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Tuesday, April 02, 2013

Is the sequester a good thing?

The economy sucks, and it has been sucking for many years.

You can take it back as far as you want: say that the Clinton era of explosive growth an "irrational exuberance" was actually a bubble that began to collapse even before a victor was declared in the 2000 election. That George W. Bush's policy of getting rid of the surplus he had been burdened with by his predecessor put us on the path to collapse. Or that the September 11, 2001 attacks were a brilliant bit of asymmetric warfare which, for a very small investment of money and lives,* allowed a terrorist organization to provoke a series of predictable responses that resulted in global economic losses in the trillions of dollars.

For me it personally started to suck back in early 2007 when, after a series of contractions that had taken place over the course of years, I was finally squeezed right out of my lucrative position in the DVD industry. I spent the next six months searching for a job that paid anything close to what I had been making, until my old company finally contacted me and offered to take me back - as a production worker, making a little less than 2/3 of what I had been earning before. (Through the magic of overtime and at considerable personal expense I was able to bring in a decent paycheck from time to time.) That position lasted another three years - three years during which I kept my eyes peeled for anything better - until it went away in December 2010. In 2011 I was brought back again as a temporary employee (by a recently-hired personnel manager who would lose his own job just a few weeks after I met him), a job which lasted intermittently until in April of 2012 I finally accepted a full-time position in an entirely different industry - now making 40% of what I had been earning in 2007.

A few years ago a friend who works for the federal government in a place that could be discreetly described as "just outside the beltway" told me of a conversation she had come across between two fellow employees who were blithely discussing the prospects for the nation now that the recession was over** and the economy was improving. She pointed out to them that in places like Northeastern Pennsylvania the recession had not ended, that unemployment and the local economy were bad and were getting worse. And they looked at her like she was an idiot. Well, obviously they weren't concerning themselves with the peons in the sticks. For the people that counted, the recession was over, and things were looking great. The economy had winners and losers, and it's better to be a winner than a loser. You can't worry about the losers, baby.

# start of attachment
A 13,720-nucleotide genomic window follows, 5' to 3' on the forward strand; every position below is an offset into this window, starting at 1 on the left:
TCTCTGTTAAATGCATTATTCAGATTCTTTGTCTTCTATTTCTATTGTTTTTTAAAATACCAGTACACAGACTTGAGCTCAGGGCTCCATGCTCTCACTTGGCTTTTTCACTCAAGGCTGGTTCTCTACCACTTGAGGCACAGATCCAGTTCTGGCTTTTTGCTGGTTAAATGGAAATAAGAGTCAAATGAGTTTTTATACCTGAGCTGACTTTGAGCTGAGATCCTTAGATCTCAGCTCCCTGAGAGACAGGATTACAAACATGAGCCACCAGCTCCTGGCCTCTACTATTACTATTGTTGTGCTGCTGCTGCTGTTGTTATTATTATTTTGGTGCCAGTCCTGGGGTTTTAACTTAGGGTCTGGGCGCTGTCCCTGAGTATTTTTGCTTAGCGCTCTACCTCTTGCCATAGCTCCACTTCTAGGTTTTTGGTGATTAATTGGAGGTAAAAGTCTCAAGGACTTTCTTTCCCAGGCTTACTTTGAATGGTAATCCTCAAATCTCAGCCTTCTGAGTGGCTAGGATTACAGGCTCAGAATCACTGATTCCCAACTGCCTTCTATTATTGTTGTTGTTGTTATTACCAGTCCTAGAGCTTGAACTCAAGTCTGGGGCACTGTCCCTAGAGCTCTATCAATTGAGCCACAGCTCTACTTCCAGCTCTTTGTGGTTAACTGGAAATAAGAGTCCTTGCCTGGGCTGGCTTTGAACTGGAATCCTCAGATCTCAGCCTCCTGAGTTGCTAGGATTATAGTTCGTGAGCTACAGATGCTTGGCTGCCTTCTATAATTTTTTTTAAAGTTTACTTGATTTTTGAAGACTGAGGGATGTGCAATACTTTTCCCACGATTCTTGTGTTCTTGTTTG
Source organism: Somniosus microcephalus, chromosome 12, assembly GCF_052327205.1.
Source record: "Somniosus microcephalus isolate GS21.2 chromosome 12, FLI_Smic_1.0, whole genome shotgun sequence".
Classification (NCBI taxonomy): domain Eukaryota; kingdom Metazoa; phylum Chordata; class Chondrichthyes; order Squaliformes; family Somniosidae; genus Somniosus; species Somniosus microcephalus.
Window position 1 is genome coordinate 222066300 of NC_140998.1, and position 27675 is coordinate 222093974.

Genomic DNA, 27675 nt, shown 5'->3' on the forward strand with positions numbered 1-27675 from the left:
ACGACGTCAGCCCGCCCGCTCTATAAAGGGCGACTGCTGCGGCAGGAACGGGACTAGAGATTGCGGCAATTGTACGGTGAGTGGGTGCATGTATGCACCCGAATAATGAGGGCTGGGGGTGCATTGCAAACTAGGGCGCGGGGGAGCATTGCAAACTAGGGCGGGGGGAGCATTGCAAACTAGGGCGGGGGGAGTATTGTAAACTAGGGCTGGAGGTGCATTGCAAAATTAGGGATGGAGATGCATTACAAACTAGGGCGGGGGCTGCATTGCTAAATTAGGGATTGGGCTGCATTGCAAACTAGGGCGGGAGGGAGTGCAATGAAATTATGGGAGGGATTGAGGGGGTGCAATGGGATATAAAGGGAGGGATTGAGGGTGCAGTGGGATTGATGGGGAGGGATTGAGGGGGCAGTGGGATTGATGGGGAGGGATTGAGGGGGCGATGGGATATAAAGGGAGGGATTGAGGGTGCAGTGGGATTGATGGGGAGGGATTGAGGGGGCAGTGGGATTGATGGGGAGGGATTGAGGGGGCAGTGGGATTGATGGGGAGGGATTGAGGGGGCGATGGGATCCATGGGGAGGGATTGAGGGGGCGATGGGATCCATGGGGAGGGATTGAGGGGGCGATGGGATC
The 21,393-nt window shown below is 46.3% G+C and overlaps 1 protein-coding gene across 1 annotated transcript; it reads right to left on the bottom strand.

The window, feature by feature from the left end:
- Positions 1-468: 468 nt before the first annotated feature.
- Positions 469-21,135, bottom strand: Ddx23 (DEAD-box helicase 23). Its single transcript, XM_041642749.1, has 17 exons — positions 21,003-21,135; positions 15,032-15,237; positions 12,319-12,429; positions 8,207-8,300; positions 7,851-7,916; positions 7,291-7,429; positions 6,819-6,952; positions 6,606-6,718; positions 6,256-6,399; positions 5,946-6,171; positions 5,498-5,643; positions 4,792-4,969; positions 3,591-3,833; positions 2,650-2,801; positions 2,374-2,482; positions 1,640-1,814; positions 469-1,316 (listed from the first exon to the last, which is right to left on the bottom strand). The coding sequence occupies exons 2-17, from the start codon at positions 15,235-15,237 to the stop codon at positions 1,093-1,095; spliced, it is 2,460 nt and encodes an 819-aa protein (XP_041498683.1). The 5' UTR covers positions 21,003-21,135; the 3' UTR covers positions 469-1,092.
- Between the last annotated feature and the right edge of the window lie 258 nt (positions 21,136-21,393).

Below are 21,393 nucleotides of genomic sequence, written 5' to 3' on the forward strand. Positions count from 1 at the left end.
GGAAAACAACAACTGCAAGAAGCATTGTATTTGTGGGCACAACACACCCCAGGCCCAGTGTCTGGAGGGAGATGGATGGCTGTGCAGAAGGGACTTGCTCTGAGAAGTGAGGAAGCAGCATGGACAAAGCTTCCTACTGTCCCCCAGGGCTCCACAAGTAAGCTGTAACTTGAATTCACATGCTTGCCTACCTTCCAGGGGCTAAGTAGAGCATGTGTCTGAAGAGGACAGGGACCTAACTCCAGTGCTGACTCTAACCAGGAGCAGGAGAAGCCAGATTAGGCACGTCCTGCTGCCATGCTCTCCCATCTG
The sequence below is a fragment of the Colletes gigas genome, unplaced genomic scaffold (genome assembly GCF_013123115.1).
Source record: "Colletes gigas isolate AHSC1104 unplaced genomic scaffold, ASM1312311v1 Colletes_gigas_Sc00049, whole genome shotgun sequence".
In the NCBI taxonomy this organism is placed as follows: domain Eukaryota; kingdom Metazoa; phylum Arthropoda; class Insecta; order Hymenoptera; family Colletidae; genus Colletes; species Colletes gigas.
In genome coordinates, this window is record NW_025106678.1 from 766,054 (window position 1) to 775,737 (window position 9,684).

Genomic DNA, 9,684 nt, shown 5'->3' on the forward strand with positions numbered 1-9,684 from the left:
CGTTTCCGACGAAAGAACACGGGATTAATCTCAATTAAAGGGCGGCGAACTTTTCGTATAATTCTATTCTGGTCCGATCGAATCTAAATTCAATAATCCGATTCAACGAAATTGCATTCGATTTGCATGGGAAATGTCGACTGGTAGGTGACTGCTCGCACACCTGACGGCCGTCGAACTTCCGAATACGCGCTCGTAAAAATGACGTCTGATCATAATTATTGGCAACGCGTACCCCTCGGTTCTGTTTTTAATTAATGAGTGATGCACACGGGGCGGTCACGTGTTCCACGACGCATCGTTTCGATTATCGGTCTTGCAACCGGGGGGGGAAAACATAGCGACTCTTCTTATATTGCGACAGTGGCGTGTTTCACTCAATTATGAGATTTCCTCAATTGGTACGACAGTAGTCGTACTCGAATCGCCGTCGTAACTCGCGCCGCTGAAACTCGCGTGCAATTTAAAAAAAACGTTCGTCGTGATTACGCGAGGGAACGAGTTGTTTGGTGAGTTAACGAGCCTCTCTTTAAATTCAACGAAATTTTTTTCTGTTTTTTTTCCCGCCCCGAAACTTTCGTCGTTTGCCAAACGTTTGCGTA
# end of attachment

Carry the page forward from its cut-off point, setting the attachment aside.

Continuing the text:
Articles in magazines from around Washington, D.C. bore out this attitude. Employment in the region was great. Real estate sales and rental rates were as strong as ever, and prices were as high as ever. New restaurants and bars were opening all the time to separate federal employees, lobbyists, and the associated camp followers from their money. For those whose lives and jobs were entirely within the beltway bubble, the recession was over, and a new era of prosperity was at hand.

So has the sequester brought the hard times to Washington, D.C.? Maybe a little. I haven't heard much complaining from the privileged set down there, and I expect that they are as insulated from the sequester as they were from the other negative effects of the recession. It's not like any members of Congress or their staffs have been affected, and so it's likely that the bars and restaurants that they frequent are doing as well as ever. The pain is being felt by the lower-level employees of the federal government, but the professional bureaucracy is still doing just fine, thank you.

A few weeks ago a staunch opponent to gay marriage, Senator Robert Portman of Ohio, changed his position after discovering his son was gay. This news was given a generally cynical reception, as it was widely assumed that Portman only changed his mind because now he had a personal stake in the matter.*** But Portman's conversion suggests that perhaps the way to make members of Congress take a genuine interest in an issue is to bring the issue home to them. Since having their constituents suffer the effects of the continued economic downturn is clearly not enough to make them care about getting the economy back on track, perhaps having members of their own families lose their jobs, homes, and incomes will make the plight of the rest of the nation real for them?

Of course, if that happens, they will always be able to retreat to the insular bubble of Washington, D.C. to continue to focus on the winners, and continue to ignore the losers.


*That is to say, the nineteen terrorists who died on the planes that day.

**Technically, the recession ended several years ago. But as any economist who has the faintest idea what they're talking about knows, the effects are stll reverberating through the economy.

***Arizona Representative Matt Salmon has maintained his opposition to gay marriage despite having an openly gay son, suggesting a sort of integrity, or at least consistency.

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